But your experience sounds strange and I don’t blame you for slipping away. It feels like a false effort to create deep intimacy with the Lord. It’s kind of like forcing someone to feel affection.

I do abhor some of the non-traditional, ritual-making practices that go on in certain parishes. We already have such beautiful traditions. It is better to bring people to prayer, and Eucharist, and to Exposition of the Sacrament. Teach us about the sacramentals, Stations of the Cross, walk us up to the nativity scene and teach us some beautiful novena prayers, but don’t ram personal expressions into a one-size-fits-all group. Something about it just feels so “Let’s close our eyes and drink the Kool-aid.”

I’m sorry, I just have a gut reaction against what you observed and I would have left, too.

One of the saddest days of my life was my grandfather’s funeral. My grandmother (a devout Methodist) leaned over the open coffin and kissed him. I say “him” - but, of course, she (and I, and everyone else) knew that my grandfather was not there - at least he was not in that casket.

My grandmother kissed a likeness of my grandfather. She kissed a memory of their 60 happy years of marriage. And, from some place that we cannot yet comprehend, my grandfather kissed her back. But it was not from that casket.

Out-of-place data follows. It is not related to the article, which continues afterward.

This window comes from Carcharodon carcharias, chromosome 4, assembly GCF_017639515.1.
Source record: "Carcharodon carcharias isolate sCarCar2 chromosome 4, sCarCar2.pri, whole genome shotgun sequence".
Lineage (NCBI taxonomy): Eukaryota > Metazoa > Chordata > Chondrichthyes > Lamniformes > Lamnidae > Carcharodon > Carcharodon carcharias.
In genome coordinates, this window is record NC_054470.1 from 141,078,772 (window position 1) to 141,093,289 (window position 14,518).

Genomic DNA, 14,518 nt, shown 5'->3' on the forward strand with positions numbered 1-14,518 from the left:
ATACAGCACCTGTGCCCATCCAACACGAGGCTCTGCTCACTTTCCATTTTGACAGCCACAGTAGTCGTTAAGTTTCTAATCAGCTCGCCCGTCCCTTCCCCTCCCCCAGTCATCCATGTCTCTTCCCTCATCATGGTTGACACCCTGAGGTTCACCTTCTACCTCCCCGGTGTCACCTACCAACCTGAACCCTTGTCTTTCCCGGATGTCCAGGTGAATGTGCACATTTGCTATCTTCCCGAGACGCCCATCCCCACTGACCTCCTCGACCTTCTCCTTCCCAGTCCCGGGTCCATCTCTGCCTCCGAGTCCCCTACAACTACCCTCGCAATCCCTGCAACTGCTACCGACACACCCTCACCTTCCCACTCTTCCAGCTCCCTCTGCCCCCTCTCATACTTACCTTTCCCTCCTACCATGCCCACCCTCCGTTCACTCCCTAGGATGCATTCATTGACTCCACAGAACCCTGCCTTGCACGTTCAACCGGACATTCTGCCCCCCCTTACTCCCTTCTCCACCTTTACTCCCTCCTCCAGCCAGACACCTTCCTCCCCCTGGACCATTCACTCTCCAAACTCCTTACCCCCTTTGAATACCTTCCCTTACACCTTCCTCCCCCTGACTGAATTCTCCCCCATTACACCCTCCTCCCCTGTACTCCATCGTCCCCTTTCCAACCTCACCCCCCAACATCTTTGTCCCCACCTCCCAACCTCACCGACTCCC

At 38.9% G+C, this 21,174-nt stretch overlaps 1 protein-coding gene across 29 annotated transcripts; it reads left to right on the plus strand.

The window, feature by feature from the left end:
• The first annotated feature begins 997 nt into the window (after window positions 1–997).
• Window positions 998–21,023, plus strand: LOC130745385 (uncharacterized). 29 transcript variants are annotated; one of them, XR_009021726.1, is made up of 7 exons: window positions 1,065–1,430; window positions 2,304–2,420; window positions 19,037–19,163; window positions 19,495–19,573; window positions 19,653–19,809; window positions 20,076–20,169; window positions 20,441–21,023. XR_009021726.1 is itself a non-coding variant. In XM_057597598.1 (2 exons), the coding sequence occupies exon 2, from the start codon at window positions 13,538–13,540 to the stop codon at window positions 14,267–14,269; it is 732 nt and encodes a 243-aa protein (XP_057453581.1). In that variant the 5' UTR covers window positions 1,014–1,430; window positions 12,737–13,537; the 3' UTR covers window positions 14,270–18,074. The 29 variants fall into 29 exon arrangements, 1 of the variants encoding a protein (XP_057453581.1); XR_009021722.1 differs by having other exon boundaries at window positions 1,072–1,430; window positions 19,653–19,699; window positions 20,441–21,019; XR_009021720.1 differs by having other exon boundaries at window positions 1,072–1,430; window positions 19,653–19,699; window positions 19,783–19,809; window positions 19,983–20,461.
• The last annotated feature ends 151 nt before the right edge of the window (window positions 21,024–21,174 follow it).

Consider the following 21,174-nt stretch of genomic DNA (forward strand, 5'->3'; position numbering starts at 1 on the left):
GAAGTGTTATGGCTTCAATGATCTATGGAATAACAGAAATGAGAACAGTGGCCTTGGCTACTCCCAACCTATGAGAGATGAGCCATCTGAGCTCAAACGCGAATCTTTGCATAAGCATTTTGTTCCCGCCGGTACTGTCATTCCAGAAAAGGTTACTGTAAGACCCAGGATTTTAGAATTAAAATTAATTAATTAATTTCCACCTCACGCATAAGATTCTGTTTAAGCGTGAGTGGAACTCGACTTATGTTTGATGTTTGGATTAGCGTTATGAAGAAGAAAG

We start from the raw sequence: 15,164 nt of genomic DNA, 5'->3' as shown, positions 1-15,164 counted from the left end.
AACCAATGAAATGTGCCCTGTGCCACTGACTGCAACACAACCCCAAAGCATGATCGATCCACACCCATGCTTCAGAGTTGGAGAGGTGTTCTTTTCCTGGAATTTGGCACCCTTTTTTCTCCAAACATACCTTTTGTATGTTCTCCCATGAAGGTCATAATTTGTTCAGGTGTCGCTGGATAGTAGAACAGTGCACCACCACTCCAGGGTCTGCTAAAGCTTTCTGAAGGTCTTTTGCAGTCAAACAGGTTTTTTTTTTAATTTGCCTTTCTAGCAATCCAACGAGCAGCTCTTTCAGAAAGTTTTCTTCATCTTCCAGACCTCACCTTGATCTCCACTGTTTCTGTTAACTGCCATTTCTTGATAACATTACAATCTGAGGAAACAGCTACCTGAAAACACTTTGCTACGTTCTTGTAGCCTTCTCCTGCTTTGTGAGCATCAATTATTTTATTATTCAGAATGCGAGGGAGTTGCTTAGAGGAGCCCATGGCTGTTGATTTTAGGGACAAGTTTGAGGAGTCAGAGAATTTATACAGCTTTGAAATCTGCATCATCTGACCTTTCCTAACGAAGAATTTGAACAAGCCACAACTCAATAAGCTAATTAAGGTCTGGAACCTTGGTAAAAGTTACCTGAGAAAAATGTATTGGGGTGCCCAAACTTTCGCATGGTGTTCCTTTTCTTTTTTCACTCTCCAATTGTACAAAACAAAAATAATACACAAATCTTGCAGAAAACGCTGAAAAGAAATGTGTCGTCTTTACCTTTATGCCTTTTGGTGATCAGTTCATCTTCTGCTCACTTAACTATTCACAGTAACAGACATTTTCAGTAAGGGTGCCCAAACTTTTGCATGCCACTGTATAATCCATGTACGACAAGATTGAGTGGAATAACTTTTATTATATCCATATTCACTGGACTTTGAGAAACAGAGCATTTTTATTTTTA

What lay in that casket was as lifeless as any doll or statue.

But that does not mean her kiss was wasted.

I understand the funny feeling when it seems like everybody ‘has’ to act in a particular way, but although everyone can show ttheir love and respect individually in their own way, when it comes to a more formal gathering, a particular display of affection or veneration may be the most appropriate.
At my uncle’s funeral service, we all walked to the coffin, bowed our heads and went away. It was apublic sign of respect. Were I to try to show my respect for my uncle, I would probably have chosen a different thing to do, and I must admit, I felt weird bowing to a dead man in a coffin. The aim however is to show love and respect for the person who is represented, or who owns whatever article we may be venerating. If I saw a biro JP II used, without any hesitation, I would kiss it!
For the members of that youth gathering, they were officially showing their love and respect for the Lord in His incarnation, and this is to be commended, just as all who present themselves before a king would curtsy, or kiss his ring or do whatever is officially appropriate.

I understand the funny feeling when it seems like everybody ‘has’ to act in a particular way, but although everyone can show their love and respect individually in their own way, when it comes to a more formal gathering, a particular display of affection or veneration may be the most appropriate.